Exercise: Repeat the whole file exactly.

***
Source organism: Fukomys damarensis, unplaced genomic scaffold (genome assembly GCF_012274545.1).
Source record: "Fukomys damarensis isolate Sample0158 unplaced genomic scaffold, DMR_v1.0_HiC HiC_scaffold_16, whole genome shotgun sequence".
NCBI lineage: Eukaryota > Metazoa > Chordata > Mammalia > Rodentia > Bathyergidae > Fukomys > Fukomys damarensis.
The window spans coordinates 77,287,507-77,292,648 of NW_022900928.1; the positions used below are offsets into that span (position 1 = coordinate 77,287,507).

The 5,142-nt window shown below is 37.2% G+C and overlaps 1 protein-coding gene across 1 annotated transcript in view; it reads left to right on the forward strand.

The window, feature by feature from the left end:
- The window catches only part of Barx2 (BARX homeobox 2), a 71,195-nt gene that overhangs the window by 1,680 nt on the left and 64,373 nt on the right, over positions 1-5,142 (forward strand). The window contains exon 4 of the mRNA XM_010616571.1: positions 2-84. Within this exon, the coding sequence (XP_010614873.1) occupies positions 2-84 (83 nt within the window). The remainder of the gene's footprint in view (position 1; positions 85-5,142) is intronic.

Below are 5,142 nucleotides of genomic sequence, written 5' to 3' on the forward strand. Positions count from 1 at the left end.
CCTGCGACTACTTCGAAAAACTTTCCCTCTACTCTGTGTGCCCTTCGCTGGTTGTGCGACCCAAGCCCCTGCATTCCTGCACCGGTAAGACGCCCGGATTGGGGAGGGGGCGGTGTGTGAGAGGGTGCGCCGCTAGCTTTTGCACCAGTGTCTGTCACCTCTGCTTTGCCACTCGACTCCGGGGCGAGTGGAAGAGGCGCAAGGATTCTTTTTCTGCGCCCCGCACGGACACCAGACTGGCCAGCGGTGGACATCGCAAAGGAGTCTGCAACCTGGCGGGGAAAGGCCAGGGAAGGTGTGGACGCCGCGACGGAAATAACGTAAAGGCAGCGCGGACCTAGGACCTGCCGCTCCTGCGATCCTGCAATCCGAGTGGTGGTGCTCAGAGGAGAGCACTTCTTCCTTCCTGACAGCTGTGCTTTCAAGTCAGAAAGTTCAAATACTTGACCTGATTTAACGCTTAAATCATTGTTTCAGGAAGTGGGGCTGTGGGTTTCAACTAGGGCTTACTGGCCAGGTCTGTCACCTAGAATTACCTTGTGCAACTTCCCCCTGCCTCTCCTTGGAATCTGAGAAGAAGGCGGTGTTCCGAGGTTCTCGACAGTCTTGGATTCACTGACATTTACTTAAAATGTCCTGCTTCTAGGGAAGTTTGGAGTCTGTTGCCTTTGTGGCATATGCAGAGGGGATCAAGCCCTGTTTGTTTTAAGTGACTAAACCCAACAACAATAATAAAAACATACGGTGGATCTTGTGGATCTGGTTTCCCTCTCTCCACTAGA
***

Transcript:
Source organism: Fukomys damarensis, unplaced genomic scaffold (genome assembly GCF_012274545.1).
Source record: "Fukomys damarensis isolate Sample0158 unplaced genomic scaffold, DMR_v1.0_HiC HiC_scaffold_16, whole genome shotgun sequence".
NCBI lineage: Eukaryota > Metazoa > Chordata > Mammalia > Rodentia > Bathyergidae > Fukomys > Fukomys damarensis.
The window spans coordinates 77,287,507-77,292,648 of NW_022900928.1; the positions used below are offsets into that span (position 1 = coordinate 77,287,507).

The 5,142-nt window shown below is 37.2% G+C and overlaps 1 protein-coding gene across 1 annotated transcript in view; it reads left to right on the forward strand.

The window, feature by feature from the left end:
- The window catches only part of Barx2 (BARX homeobox 2), a 71,195-nt gene that overhangs the window by 1,680 nt on the left and 64,373 nt on the right, over positions 1-5,142 (forward strand). The window contains exon 4 of the mRNA XM_010616571.1: positions 2-84. Within this exon, the coding sequence (XP_010614873.1) occupies positions 2-84 (83 nt within the window). The remainder of the gene's footprint in view (position 1; positions 85-5,142) is intronic.

Below are 5,142 nucleotides of genomic sequence, written 5' to 3' on the forward strand. Positions count from 1 at the left end.
CCTGCGACTACTTCGAAAAACTTTCCCTCTACTCTGTGTGCCCTTCGCTGGTTGTGCGACCCAAGCCCCTGCATTCCTGCACCGGTAAGACGCCCGGATTGGGGAGGGGGCGGTGTGTGAGAGGGTGCGCCGCTAGCTTTTGCACCAGTGTCTGTCACCTCTGCTTTGCCACTCGACTCCGGGGCGAGTGGAAGAGGCGCAAGGATTCTTTTTCTGCGCCCCGCACGGACACCAGACTGGCCAGCGGTGGACATCGCAAAGGAGTCTGCAACCTGGCGGGGAAAGGCCAGGGAAGGTGTGGACGCCGCGACGGAAATAACGTAAAGGCAGCGCGGACCTAGGACCTGCCGCTCCTGCGATCCTGCAATCCGAGTGGTGGTGCTCAGAGGAGAGCACTTCTTCCTTCCTGACAGCTGTGCTTTCAAGTCAGAAAGTTCAAATACTTGACCTGATTTAACGCTTAAATCATTGTTTCAGGAAGTGGGGCTGTGGGTTTCAACTAGGGCTTACTGGCCAGGTCTGTCACCTAGAATTACCTTGTGCAACTTCCCCCTGCCTCTCCTTGGAATCTGAGAAGAAGGCGGTGTTCCGAGGTTCTCGACAGTCTTGGATTCACTGACATTTACTTAAAATGTCCTGCTTCTAGGGAAGTTTGGAGTCTGTTGCCTTTGTGGCATATGCAGAGGGGATCAAGCCCTGTTTGTTTTAAGTGACTAAACCCAACAACAATAATAAAAACATACGGTGGATCTTGTGGATCTGGTTTCCCTCTCTCCACTAGA